Who Was Pythagoras?
|Born:||c. 570 BC, Samos, Greece|
|Died:||c. c. 495 BC, Metapontum, Italy|
|Famous for:||Pythagoras' theorem|
Biography of Pythagoras
Pythagoras was an ancient Greek philosopher, mathematician and founder of a religious movement. He is most famous for Pythagoras' Theorem.
Pythagoras lived from about 570-495 BC. He was born on the Greek island of Samos, but spent most of his life in Greek colonies in Sicily and southern Italy. He travelled widely, visiting Egypt and Babylon.
The Pythagorean School and Movement
Pythagoras set up a school, which was part a centre of learning, part a religious movement.
Pythagoras and his followers lived together in their own community, devoting their time to learning and living by a strict ethical code. His followers were vegetarians, didn't eat beans, wore their hair long, and weren't allowed personal possessions.
Mathematics was not just a technical subject for the Pythagoreans, it had mystical importance.
Numbers had personality and meaning. The Pythagoreans believed that they were behind everything in the Universe.
A keen musician, Pythagoras discovered important mathematical patterns in music. For instance, when plucking a string, there are ratios of string lengths that give different harmonies.
He also was interested in Astronomy, and would noticed the mathematical regularities in the movement of the stars in the heavens.
Pythagoras' theorem (or the Pythagorean theorem) states that:
It is easier to remember Pythagoras' theorem as a formula:
In the formula, c is the length of the hypotenuse (the longest side, opposite the right angle) and a and b are the lengths of the other two, shorter sides. The image below shows what we mean:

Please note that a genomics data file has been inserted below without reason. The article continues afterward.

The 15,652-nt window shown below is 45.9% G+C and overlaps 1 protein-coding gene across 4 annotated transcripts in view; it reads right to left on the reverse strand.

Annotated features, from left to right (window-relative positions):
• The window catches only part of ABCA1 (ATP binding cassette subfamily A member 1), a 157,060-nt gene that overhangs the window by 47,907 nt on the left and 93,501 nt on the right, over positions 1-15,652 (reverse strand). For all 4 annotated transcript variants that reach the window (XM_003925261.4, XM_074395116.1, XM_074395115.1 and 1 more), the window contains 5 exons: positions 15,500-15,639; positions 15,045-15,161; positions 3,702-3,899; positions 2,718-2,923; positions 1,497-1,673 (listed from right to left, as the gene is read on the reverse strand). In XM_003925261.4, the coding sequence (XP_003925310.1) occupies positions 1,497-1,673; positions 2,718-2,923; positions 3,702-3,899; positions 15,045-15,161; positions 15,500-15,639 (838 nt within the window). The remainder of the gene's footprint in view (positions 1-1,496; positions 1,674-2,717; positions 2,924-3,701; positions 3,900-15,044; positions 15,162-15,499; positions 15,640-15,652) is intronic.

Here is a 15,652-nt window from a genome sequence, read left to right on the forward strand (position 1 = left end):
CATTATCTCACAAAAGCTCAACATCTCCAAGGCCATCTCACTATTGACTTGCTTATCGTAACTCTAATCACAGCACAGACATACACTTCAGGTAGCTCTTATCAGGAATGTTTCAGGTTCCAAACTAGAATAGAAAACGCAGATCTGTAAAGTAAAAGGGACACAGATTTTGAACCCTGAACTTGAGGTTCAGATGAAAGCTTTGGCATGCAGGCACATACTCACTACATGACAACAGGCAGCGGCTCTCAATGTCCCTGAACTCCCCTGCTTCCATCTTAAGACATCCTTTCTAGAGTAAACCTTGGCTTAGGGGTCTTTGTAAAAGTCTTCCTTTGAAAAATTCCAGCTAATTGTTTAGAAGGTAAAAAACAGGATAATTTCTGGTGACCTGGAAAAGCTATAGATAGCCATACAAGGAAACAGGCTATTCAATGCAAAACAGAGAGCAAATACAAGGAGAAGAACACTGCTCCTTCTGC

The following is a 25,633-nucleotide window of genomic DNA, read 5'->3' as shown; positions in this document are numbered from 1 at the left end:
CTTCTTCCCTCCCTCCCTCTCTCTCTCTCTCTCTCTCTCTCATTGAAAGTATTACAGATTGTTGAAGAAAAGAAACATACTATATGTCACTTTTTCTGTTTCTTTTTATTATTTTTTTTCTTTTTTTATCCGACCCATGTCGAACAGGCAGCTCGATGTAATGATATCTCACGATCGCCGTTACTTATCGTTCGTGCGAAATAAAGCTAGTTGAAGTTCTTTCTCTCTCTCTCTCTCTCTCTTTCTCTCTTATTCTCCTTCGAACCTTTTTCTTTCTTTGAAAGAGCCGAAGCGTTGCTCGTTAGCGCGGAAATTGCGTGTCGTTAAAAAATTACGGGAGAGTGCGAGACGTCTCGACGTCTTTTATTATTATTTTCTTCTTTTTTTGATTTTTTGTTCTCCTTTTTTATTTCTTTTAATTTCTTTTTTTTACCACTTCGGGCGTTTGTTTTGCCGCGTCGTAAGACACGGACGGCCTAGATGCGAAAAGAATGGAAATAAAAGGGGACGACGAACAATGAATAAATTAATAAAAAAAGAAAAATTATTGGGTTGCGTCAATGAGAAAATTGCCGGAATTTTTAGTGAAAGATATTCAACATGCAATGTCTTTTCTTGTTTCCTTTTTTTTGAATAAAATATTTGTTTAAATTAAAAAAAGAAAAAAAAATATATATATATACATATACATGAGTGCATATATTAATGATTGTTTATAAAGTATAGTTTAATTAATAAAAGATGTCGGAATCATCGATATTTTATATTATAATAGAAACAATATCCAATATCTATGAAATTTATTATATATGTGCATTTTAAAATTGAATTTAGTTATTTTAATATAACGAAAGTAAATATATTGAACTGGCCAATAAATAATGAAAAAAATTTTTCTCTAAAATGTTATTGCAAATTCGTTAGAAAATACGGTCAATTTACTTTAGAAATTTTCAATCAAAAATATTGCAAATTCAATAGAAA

Pythagoras' theorem was not invented by Pythagoras. The Babylonians and Indians were aware of it many centuries before he lived. But Pythagoras was the first to prove that it is true.
The slider below shows Pythagoras' Theorem.Open the slider in a new tab
What's in a Name?
Pythagoras' name was explained by the philosopher Aristippus:
"He spoke (agor-) the truth no less than did the Pythian (Pyth-)".
The Pythian refers to the Oracle at Delphi, a priestess who many came to see for her prophesies.
According to another philosopher, Iamblichus, the Pythian prophesied to Pythagoras' mother, when she was pregnant with him, that she would give birth to a man supremely beautiful, wise, and beneficial to mankind.
Pythagoras' followers believed in the transmigration of the soul - that a person's soul would come back in another person, animal or vegetable after death. By leading a pure life, the soul could ascend until its ultimate purification.
A story is told of how Pythagoras' stopped a man from beating a dog, because he thought he heard the voice of a recently deceased friend in the dog's cries.